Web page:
The GOP held on to a Mississippi congressional seat in a special-election runoff Tuesday in which a Republican district attorney handily defeated a fellow attorney and Democratic political consultant who was seeking his first public office.

Trent Kelly will serve most of a two-year term started by Republican Rep. Alan Nunnelee, who was first elected in 2010 and won a third term in 2014 as he struggled with health problems. Nunnelee was 56 when he died of brain cancer in February.

"We ran a very simple campaign, and it was about who I am and why I want to be a congressman," Kelly told supporters at his victory party Tuesday night in Tupelo. "God is first in my life."

Kelly, 49, of Saltillo, is district attorney for seven counties, about one-third of north Mississippi's 1st Congressional District. He was supported by Republicans, including Gov. Phil Bryant and Nunnelee's widow, Tori, and was the favored candidate in a district that has been controlled by Republicans for most of the past 20 years.

If the Democrat, 34-year-old Walter Zinn of Pontotoc, had pulled off an upset, he would have become only the third African-American congressman in Mississippi since Reconstruction.

With 100 percent of precincts reporting, Kelly had 70 percent of the vote and Zinn had 30 percent.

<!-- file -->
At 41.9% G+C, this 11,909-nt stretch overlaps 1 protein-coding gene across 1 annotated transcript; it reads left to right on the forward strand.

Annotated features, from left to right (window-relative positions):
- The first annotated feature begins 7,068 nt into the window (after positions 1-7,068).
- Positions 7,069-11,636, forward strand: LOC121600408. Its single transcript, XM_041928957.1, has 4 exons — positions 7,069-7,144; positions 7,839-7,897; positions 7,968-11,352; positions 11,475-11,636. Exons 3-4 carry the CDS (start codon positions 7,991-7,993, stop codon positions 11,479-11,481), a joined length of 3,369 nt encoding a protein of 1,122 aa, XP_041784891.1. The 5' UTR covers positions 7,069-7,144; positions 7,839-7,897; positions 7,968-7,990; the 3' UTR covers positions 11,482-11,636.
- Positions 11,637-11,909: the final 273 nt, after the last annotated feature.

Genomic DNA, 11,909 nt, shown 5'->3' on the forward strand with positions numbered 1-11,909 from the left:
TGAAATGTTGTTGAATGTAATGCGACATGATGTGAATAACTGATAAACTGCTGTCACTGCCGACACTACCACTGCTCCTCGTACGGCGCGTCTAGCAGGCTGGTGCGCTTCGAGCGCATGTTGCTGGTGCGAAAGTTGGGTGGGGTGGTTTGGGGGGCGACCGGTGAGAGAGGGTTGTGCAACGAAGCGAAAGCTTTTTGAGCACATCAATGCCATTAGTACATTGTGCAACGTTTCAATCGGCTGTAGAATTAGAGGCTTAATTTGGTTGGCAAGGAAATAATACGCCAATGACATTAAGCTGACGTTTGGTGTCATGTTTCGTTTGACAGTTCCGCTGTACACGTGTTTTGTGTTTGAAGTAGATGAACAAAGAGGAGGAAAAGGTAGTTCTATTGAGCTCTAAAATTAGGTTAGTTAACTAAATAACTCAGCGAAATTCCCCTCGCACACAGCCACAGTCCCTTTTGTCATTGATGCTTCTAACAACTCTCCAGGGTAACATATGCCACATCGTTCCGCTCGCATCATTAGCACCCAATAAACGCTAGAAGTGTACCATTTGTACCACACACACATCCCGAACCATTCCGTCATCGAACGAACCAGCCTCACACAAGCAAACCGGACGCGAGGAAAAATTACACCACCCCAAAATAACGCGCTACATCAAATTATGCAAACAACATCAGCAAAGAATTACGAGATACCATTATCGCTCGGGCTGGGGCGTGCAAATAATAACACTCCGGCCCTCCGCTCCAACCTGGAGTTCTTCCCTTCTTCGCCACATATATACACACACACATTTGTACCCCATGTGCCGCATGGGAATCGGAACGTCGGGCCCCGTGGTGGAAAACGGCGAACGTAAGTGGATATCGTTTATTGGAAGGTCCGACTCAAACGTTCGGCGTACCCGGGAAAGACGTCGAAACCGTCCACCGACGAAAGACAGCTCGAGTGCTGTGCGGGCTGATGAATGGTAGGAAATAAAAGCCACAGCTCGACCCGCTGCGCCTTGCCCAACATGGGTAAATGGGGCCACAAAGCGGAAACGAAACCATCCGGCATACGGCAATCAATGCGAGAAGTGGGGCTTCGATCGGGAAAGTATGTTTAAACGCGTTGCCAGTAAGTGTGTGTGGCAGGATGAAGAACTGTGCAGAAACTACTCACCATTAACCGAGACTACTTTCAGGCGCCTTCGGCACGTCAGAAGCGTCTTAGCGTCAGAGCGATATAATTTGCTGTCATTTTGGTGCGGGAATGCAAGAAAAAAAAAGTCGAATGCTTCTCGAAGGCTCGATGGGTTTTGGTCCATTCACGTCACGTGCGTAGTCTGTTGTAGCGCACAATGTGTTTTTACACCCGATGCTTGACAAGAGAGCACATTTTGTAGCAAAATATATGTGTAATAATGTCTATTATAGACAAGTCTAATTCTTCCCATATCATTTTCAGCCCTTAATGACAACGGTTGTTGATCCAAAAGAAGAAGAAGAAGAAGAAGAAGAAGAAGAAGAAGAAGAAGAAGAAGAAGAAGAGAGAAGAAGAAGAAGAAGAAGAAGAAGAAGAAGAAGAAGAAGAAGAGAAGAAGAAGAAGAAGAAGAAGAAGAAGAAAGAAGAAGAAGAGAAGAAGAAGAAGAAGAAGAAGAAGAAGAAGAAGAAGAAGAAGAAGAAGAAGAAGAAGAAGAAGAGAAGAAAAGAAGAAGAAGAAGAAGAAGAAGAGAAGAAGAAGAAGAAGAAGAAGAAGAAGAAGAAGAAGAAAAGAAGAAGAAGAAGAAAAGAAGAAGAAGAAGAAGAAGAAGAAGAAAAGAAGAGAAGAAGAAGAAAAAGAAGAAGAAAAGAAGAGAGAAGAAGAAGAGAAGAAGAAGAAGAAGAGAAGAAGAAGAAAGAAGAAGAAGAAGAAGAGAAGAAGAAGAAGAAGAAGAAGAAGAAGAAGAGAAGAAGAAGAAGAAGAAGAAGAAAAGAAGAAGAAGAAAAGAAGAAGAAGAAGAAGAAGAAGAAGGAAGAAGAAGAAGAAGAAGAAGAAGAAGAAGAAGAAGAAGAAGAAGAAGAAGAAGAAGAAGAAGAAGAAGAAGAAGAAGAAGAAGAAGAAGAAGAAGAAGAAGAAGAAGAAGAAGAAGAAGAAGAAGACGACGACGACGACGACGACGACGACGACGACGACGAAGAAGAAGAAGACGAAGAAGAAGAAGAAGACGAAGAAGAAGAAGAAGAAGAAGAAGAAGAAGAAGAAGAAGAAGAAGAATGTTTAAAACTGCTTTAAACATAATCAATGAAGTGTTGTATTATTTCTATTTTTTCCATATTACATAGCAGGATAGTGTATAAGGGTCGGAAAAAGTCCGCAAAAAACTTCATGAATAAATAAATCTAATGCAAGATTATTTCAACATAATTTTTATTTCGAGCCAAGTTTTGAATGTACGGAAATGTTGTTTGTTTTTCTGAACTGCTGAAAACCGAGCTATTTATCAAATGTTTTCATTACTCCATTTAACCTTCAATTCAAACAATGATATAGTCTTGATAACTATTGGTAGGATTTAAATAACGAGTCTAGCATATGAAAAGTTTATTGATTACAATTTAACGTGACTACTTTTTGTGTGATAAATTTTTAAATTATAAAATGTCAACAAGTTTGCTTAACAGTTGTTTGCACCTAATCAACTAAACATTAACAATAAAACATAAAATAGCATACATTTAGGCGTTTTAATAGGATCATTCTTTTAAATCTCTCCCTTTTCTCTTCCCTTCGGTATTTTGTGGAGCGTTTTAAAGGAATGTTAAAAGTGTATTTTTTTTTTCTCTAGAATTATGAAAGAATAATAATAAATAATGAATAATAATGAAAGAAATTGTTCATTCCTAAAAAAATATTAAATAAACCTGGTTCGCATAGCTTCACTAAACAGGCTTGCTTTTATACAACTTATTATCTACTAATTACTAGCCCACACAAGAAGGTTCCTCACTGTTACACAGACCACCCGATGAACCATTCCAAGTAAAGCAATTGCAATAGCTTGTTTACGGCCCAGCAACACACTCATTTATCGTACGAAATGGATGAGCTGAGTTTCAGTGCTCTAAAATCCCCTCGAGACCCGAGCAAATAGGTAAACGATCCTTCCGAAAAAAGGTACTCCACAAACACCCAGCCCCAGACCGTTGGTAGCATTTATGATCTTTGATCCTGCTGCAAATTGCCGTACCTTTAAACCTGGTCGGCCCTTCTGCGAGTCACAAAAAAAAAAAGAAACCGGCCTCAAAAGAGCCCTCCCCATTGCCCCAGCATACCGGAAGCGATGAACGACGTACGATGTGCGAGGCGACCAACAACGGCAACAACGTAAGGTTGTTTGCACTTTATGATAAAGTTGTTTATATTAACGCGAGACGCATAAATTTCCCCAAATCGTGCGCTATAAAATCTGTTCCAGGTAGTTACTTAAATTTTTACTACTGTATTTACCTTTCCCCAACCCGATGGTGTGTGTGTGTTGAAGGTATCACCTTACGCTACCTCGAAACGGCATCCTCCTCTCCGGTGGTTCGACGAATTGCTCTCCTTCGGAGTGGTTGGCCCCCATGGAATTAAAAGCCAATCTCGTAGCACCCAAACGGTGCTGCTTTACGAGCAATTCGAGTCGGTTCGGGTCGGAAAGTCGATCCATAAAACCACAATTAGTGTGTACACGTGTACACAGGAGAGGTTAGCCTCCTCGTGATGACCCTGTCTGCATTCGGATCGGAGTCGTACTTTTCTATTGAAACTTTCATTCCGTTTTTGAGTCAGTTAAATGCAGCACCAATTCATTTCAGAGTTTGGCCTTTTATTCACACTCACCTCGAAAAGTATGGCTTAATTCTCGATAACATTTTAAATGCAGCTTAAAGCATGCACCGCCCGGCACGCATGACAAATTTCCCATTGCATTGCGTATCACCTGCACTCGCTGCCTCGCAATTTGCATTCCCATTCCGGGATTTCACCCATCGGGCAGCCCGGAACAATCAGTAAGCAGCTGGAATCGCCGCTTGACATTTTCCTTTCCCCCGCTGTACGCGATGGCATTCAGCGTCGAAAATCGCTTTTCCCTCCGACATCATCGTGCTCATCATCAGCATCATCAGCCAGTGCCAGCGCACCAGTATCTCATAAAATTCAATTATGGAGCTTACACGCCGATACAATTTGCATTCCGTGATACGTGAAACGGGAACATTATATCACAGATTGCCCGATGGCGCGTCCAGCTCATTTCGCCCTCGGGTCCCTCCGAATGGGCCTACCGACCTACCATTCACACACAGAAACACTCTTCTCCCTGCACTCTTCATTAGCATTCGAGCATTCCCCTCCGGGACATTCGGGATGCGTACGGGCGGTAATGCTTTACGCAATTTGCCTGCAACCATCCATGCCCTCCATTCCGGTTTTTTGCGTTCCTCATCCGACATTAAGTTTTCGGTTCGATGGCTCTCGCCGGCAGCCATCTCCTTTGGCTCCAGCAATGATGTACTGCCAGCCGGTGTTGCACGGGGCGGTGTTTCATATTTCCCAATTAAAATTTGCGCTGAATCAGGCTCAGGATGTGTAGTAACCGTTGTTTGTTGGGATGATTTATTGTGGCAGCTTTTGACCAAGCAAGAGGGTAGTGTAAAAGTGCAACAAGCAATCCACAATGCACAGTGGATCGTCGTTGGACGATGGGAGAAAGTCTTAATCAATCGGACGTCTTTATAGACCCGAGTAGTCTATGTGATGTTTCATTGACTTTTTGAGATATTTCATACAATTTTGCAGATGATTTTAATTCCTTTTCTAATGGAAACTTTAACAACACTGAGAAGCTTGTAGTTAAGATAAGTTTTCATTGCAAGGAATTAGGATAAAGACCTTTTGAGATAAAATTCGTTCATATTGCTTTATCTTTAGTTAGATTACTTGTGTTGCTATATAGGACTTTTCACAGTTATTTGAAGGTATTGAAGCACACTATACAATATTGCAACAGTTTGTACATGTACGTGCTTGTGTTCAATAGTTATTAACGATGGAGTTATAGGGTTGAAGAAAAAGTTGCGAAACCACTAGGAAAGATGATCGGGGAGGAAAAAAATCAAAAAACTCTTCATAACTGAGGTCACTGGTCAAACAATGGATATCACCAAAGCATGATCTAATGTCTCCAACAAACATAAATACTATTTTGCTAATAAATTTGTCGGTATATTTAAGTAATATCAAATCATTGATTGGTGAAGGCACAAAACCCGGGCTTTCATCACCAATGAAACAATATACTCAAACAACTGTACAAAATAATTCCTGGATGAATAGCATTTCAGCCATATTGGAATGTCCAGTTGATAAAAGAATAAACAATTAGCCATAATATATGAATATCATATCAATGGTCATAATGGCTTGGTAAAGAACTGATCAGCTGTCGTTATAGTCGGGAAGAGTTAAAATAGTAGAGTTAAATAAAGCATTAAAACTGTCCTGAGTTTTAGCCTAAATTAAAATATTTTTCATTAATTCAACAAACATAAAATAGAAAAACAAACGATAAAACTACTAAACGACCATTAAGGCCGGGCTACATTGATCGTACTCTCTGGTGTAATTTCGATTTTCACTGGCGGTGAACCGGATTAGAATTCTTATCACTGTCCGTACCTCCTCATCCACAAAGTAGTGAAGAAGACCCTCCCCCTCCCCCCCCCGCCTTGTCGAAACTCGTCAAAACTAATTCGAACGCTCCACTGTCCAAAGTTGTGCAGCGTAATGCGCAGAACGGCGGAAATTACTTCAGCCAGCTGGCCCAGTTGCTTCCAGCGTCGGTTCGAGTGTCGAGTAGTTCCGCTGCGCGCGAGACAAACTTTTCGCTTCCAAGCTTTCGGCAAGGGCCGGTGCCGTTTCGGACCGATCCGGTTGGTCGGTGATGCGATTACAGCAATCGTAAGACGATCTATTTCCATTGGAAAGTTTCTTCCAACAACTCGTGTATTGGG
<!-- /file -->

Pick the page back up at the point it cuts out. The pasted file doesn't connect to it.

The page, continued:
Now, the only vacant seat in the 435-member U.S. House is in Illinois, where Republican Rep. Aaron Schock resigned in March amid questions about his spending. The primary in central Illinois' 18th District is July 7, and the special election is Sept. 10. With Kelly joining the House, Republicans will hold 246 seats and Democrats will hold 188.

Kelly is a military veteran who did two tours of combat duty in Iraq. He campaigned on keeping a strong national defense, protecting veterans' benefits, cutting spending and limiting federal regulations on businesses.

In an election-night interview with the Northeast Mississippi Daily Journal, Tori Nunnelee praised Kelly's military service and called him a "humble man."

"I think Congressman Kelly will represent us well," she said.

The district includes all of or part of 22 counties, stretching from the Tennessee line down to Winston County in central Mississippi. Before the seat became controlled by Republicans, it was held for 53 years by Democrat Jamie Whitten, who worked his way up to the chairmanship of the House Appropriations Committee and brought millions of federal dollars to one of the poorest states in the nation.

Zinn and Kelly advanced to the runoff from a field of 13 candidates in the first round of voting May 12. Kelly outspent Zinn, who received little backing from national Democratic groups.

Turnout typically decreases between an election and a runoff, but it increased for the runoff in this race: 88,364 people voted May 12, and more than 98,200 voted Tuesday.